Andre did not have his freedom, of course, but he had one thing that Lynne did not: time. He sent her a letter every week or two, trying to write slowly in order to postpone the inevitable realization that he didn’t have much else to do. Lynne was the opposite, scribbling as fast as she could. She carried a half-written letter in her bag at all times, pulling it out to add a paragraph or two whenever she had a few minutes. Finishing one letter could take her four or five weeks.

While Lynne often wrote about the future—about holiday plans, an upcoming trip—for Andre the past was a much more pleasant subject. It was the everyday activities he missed the most, like shopping at Pathmark with his girlfriend. The store would be packed with people, [the] lines to reach the cashier long. Keasha used to be in a different aisle, searching for a particular item. I used to yell real loud across the floor, “Babe I love you, will you marry me?” Everyone in the store would stop [and] look in her direction.

On Saturday mornings at the laundromat: I enjoyed doing it, removing clothes from this machine to that machine, folding my newborn’s clothing as well as his brother’s. The females would come up to me, saying, “Damn, I know your girl is proud to have you,” as they watched me fold some woman’s panties and bra, putting them on a pile with the others. I laugh and cry inside now because I wash my clothing out of a dishpan I bought off commissary.

Andre got a job in the prison tailor shop, sewing green uniform shirts for other inmates. Lynne, meanwhile, was still teaching English at an alternative high school in Queens. She confided in Andre about her frustrations—inadequate computers, tensions with her boss, $150 stolen from her by her students.

Lynne: It’s been a tough couple of weeks. Somehow, magically, I lost ALL my good students and they put in these jokers who had probably been in the hallways and therefore hadn’t chosen an elective. Class now dominated by these out-of-control infantile basket cases. The few kids who were properly placed in the class took one look at the parade of jokers entering the room and were insulted, demanding to be taken out.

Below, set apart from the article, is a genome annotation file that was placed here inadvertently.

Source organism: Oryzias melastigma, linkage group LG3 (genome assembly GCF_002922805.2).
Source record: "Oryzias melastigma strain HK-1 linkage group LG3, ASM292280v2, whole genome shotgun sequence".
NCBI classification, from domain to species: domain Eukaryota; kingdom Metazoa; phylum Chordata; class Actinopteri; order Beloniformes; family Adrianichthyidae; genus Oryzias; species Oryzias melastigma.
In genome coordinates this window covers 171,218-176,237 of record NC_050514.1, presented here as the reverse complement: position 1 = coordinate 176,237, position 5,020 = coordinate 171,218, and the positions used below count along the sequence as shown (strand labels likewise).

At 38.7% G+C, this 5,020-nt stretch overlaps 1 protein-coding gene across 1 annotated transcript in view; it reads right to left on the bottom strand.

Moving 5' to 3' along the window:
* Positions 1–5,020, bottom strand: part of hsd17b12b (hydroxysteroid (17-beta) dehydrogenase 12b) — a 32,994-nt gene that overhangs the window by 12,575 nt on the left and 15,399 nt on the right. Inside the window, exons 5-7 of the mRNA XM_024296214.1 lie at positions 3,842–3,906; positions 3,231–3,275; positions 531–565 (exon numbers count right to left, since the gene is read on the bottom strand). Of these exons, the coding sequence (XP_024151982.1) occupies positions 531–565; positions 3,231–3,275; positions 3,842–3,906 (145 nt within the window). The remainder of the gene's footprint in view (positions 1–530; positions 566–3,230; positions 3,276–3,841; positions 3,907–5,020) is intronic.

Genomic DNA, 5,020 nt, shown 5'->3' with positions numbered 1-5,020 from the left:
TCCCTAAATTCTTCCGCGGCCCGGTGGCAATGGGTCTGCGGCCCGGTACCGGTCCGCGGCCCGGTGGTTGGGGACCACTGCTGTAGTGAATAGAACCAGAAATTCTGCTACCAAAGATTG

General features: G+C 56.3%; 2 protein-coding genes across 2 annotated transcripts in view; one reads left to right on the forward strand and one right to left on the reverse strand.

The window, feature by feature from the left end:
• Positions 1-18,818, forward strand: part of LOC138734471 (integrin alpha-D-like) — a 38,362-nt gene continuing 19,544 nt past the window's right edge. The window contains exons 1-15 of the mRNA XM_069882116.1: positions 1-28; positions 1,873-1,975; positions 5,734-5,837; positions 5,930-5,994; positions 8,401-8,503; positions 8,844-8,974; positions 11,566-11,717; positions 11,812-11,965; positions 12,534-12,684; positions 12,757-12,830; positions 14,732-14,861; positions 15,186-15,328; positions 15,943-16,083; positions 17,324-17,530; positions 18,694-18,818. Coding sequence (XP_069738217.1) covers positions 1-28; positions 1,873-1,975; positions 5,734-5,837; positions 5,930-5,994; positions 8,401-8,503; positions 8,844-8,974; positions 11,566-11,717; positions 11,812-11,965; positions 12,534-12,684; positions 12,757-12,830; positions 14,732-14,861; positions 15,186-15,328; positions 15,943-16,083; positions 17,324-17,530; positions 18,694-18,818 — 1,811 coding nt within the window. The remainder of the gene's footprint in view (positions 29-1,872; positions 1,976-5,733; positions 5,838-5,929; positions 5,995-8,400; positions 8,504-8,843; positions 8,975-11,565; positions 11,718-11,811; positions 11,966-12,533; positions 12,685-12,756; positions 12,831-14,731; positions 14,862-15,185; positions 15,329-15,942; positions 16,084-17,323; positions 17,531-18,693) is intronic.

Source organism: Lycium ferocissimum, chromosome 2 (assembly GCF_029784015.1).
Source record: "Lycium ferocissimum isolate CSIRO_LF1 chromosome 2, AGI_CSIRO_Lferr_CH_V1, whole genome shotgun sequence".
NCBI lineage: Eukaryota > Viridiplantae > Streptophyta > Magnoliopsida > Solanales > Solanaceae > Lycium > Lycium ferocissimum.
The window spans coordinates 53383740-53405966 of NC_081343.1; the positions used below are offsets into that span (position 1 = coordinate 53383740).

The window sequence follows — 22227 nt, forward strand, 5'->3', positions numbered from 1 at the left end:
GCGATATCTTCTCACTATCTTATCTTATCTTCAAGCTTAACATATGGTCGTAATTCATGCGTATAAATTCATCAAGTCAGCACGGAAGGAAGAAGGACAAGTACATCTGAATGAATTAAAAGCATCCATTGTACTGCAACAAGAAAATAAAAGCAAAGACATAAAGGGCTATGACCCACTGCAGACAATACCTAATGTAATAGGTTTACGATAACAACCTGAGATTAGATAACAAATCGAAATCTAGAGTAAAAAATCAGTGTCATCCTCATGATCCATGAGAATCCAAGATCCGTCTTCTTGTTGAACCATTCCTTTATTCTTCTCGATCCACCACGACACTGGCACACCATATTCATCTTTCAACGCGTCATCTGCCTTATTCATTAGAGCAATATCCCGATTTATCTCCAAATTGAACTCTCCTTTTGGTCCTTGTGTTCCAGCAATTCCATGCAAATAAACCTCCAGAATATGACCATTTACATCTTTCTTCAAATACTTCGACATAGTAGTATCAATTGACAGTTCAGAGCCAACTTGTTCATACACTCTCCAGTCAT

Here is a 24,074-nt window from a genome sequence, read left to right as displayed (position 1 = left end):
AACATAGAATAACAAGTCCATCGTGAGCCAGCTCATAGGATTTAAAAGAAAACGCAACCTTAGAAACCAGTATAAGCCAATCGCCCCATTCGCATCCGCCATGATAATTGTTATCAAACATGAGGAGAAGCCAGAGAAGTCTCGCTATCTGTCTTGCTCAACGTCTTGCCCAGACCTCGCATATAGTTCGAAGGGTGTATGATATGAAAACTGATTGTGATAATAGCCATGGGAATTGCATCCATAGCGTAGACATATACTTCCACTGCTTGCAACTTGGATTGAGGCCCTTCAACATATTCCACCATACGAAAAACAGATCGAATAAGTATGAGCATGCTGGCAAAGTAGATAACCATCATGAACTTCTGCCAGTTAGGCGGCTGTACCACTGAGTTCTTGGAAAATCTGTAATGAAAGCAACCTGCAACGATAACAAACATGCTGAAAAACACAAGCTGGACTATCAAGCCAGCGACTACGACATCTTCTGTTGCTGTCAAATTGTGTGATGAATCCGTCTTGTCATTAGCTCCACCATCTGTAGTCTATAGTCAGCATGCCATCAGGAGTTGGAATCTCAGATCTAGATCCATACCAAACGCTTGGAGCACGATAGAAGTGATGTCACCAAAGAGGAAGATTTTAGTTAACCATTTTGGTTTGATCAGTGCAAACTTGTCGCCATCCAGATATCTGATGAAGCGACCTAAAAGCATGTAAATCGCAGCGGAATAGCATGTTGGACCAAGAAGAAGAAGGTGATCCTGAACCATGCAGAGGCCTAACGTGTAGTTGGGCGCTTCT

Andre: Hey, unfortunately it’s too damn bad that you cannot save the world. I thought you knew that by now, silly. Select those who are willing to be taught and sprinkle knowledge in their surrendering minds. Never know—the others might tend to participate.

EVENTUALLY ANDRE FOUND a new way to start his letters. In the beginning, he’d written “Dear Ms. Harriton,” then changed to “Dear Ms. Lynne.” Now he wrote “Dear Ma.” Lynne, who is single and doesn’t have children, loved the title—and embraced the role. She sent Andre a pair of winter boots, corrected his grammar, praised his best sentences, and sent him Christmas and birthday cards that he could mail to his kids. She gave him parenting advice, telling him to read the same books his children read in school, then discuss the books with them over the phone. And she sent him chocolate bars she’d picked up on a trip to Germany.

I was thinking that good chocolate is so heavenly that if you got some of the best chocolates in the world every month, you’d have seconds, minutes of pure bliss, pure freedom—like Lindt or Godiva or Belgian chocolate. When I eat good chocolate (not Hershey’s) I shut my eyes and little balloons of delight go off in my head.

On February 9, 2004, Andre transferred to Green Haven prison in Dutchess County, a 90-minute drive from midtown Manhattan. Shortly after, on Memorial Day weekend, Lynne visited. It was the first time she’d ever stepped inside a prison. They talked nonstop for four hours.

Ma, when I had approached the visiting room at first, I had butterflies all inside my stomach not knowing what to expect from a lady who seems to envision hope for me better than I do. Well, once we started kickin’ it (talking), the butterflies had disappeared and I instantly felt relaxed. . . . I must say this before I go any further and that is you’re a WONDERFUL lady.

Lynne: How grateful I am that you see and appreciate who I am. . . . Listen. I am NEVER giving up on you. Never. Do you understand? And I don’t want to have to explain it. That’s it. That’s the way it is. And anyone who wants to be part of my life is going to have to understand. How? When I don’t want to explain? Ha. I don’t know. Til later, then, my dear friend. I have to rejoin the land of the brittle.